A premise of this “Composition and Rhetoric” course is that you want and need to become a skillful writer of essays, both academic essays and those for non-academic readers, such as newspaper opinion pieces or business communications or magazine articles that you may be moved to compose.
But beyond these serviceable public purposes for learning to write well—in fact, above these purposes—I would urge that good writing skills serve primarily your own curiosity by being a necessary tool for discovery, an invaluable implement for thinking and extrapolating thoughts into cogent and communicative discourse, far better than extemporaneous speech can accomplish.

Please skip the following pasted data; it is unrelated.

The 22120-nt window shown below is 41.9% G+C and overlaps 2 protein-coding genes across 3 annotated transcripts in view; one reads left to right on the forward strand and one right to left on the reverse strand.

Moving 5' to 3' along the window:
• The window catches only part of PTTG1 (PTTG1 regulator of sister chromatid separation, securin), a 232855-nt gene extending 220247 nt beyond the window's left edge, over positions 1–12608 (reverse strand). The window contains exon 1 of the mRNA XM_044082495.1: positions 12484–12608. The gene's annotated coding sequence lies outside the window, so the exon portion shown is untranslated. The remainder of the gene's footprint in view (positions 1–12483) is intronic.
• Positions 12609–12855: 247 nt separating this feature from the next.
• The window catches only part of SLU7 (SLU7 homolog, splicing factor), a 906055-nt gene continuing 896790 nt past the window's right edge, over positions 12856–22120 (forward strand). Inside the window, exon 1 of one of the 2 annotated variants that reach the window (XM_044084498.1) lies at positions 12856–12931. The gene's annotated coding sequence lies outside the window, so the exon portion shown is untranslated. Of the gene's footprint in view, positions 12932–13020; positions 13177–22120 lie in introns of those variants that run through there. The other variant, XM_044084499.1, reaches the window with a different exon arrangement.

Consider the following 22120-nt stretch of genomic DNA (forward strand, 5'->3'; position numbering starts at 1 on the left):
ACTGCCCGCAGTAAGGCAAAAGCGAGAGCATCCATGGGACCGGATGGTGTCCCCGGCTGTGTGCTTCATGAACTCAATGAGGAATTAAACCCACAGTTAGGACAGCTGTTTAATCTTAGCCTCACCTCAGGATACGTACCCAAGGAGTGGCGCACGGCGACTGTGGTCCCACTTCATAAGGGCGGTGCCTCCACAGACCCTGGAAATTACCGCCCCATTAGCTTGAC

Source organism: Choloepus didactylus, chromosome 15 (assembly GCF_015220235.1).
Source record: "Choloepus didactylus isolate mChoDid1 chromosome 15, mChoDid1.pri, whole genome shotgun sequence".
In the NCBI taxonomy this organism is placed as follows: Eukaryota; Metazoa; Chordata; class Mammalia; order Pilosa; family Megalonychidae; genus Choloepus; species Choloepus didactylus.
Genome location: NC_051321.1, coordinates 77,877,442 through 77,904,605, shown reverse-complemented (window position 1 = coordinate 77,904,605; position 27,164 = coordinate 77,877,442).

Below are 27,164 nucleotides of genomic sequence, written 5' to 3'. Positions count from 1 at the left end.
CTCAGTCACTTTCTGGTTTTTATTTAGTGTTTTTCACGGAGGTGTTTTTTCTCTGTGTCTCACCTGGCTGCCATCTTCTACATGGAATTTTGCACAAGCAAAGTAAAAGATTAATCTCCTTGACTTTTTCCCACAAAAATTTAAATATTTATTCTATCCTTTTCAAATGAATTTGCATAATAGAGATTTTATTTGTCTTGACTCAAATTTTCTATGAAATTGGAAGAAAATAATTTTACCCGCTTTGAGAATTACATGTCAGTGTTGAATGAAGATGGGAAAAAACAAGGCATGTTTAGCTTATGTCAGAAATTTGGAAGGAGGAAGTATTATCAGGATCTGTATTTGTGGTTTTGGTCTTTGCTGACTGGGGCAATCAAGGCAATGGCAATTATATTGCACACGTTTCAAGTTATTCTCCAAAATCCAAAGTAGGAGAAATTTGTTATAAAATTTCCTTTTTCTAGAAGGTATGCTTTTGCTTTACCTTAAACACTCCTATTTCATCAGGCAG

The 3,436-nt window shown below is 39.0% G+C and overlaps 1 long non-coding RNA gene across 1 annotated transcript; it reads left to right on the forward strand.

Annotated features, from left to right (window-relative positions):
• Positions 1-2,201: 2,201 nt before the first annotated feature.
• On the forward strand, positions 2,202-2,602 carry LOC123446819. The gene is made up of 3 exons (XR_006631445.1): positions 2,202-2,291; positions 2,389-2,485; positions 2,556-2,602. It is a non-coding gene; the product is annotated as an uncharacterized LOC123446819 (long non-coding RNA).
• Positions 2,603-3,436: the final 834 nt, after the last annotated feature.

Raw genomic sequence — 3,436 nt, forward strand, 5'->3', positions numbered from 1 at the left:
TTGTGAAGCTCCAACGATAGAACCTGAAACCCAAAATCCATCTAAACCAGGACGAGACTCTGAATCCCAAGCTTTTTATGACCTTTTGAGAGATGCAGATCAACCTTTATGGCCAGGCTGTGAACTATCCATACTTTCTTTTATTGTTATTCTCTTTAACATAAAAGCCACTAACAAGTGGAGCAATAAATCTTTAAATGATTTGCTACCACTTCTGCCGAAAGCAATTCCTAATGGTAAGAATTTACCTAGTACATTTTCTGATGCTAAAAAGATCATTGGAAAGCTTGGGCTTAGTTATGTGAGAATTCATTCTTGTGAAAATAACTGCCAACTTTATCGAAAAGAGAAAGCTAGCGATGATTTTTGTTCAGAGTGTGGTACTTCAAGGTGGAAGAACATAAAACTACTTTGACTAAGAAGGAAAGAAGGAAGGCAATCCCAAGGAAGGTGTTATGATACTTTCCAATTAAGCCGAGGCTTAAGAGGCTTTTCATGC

Simply, you write to discover. You write to find out and articulate what you have to say, which you would not discover or formulate clearly without generating sentences and paragraphs in written compositions. To compose an essay is to compose your mind, to gather scattered notions and glimpses into articulated ideas assembled cogently to illuminate first yourself and then others.